Types Of Specialty Plants: What Are Specialty Herbs And Vegetables

Image by Paparazzi Liz

By Susan Patterson, Master Gardener

Specialty herbs and vegetables are ones that are hard to find, difficult to grow, don’t grow well in your area, grow out of season, or are prized by gourmet cooks. They may include heirloom plants, organics, odd shapes, odd colors, odd size, or new varieties. Because these plants are rarely grown, or require special treatment, they can be hard to find. Bear in mind, however, that crops that are harder to find, can be sold at a higher rate. If you live in an area where it is difficult to find specialty vegetable crops, consider growing a few to make some extra money.

Growing Specialty Herbs and Vegetable Crops

Specialty crops that don’t grow well in your area or out of season can still be grown successfully. Farmers with greenhouses, high tunnels, and cold frames have an advantage over other gardeners. They can grow plants that won’t usually grow in their area, or grow them out of season. Imagine being able to grow fresh tomatoes year round, or have a citrus tree in Maine. It is all possible.

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The following types of specialty plants will help get you started:

Miniature Vegetables

Mini vegetables started in Europe but they are gaining popularity in other places. These vegetables require special care while growing to keep them at a miniature size and must picked at the proper time to prevent them from growing too large. Besides earlier harvest, closer spacing, and using certain varieties, growing specialty vegetables is not that much different than growing standard sizes.

Specialty Greens

More and more people are becoming interested in eating specialty salad greens. While this interest grows, the number of farmers growing them does not. This creates an ideal market for the specialty gardener. Edible flowers, special mixes, edible weeds, and spicy lettuce are all popular choices. Try planting different mixes and harvesting them into bags to sell as a green mix. Many upscale restaurants are interested in specialty greens.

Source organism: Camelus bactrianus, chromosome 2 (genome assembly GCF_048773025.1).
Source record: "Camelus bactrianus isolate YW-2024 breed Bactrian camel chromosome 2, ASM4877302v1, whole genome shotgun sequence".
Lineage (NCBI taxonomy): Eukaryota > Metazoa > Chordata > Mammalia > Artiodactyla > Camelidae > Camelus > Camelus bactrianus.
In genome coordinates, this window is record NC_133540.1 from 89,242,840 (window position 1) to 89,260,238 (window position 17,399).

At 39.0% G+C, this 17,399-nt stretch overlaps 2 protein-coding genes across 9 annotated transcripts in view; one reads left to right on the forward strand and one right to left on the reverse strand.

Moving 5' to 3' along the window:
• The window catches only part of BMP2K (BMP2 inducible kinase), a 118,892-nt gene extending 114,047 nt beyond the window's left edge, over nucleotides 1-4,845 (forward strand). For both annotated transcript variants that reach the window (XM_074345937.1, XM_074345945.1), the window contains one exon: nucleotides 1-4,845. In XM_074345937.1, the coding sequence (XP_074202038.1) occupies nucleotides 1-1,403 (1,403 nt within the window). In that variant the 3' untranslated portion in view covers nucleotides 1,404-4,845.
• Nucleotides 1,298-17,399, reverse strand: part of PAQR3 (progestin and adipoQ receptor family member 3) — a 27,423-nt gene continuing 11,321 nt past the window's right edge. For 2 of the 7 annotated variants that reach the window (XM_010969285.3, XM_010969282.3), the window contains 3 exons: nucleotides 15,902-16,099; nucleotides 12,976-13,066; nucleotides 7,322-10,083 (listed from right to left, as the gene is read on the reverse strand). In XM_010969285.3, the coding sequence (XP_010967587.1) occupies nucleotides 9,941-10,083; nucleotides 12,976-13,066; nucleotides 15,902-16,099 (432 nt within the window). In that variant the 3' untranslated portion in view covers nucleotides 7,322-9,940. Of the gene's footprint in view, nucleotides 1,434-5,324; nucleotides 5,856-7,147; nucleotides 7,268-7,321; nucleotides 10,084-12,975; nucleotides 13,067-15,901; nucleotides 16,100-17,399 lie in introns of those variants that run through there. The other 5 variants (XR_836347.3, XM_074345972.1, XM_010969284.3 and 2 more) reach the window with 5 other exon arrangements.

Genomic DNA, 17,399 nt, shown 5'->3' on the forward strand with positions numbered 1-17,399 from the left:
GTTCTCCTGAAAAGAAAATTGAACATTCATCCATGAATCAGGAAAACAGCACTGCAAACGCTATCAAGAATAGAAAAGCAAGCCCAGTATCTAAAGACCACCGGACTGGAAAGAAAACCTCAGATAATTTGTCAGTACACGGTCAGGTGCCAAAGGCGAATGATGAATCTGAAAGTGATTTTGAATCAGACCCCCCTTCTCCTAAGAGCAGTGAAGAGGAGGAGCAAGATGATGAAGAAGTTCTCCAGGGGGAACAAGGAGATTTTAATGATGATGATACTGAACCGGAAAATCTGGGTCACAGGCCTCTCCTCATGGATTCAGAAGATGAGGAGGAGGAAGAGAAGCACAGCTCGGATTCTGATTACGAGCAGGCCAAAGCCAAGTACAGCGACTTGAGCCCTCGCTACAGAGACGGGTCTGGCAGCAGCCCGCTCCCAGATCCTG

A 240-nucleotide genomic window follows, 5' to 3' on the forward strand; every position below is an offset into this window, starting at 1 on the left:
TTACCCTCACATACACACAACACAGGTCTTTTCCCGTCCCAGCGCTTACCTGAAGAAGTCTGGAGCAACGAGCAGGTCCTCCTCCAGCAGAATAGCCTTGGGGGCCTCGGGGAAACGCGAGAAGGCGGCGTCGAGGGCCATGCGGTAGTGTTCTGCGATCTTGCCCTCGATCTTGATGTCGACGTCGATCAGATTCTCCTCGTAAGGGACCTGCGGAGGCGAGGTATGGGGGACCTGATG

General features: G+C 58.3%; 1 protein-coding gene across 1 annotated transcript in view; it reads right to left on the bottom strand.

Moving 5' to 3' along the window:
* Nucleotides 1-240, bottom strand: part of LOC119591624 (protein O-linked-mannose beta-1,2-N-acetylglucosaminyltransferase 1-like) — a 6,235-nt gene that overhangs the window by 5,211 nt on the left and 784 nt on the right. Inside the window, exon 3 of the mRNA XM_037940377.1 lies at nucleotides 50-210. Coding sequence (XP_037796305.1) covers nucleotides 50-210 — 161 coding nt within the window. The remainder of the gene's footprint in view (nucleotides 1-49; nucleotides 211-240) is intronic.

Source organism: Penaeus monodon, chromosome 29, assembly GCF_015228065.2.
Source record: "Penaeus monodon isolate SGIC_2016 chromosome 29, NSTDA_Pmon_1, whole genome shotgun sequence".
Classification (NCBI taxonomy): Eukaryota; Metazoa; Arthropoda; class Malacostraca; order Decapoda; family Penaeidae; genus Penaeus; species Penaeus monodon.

Ethnic Veggies

Growing vegetables and specialty herb plants to appeal to a certain demographic group of people is a great way to capitalize on the market. For instance, Mexican, Indian, Oriental, and Asian herbs can be grown with culture in mind. You may even have a market for local ethic restaurants. Ask around your community and find out what others are looking for at the farmers’ market. This will give you insight into what specialty crops would do well in your area.

Heirloom Vegetables and Fruits

Fewer and fewer farmers are sticking to their heritage and growing heirloom vegetables. This, however, makes the demand for heirlooms much higher. Because heirlooms are not hybrids, they are not as perfect as other varieties, and require a little more effort and general handling to grow. That being said, when you grow heirlooms they have a higher market value and give you a sense of accomplishment as you keep history alive.

Organics

Over the last twenty years or so, farmers have strayed from traditional growing methods and have been using more chemicals to grow crops. Many health-conscious people are beginning to see that these chemicals are not good the human body. These people will do their best to find organically grown produce and will be willing to pay for it. Growing without chemicals means more care will be required, but the outcome is great. Companion planting, natural fertilizer, and attention to soil all help produce healthy and nutritious organics.

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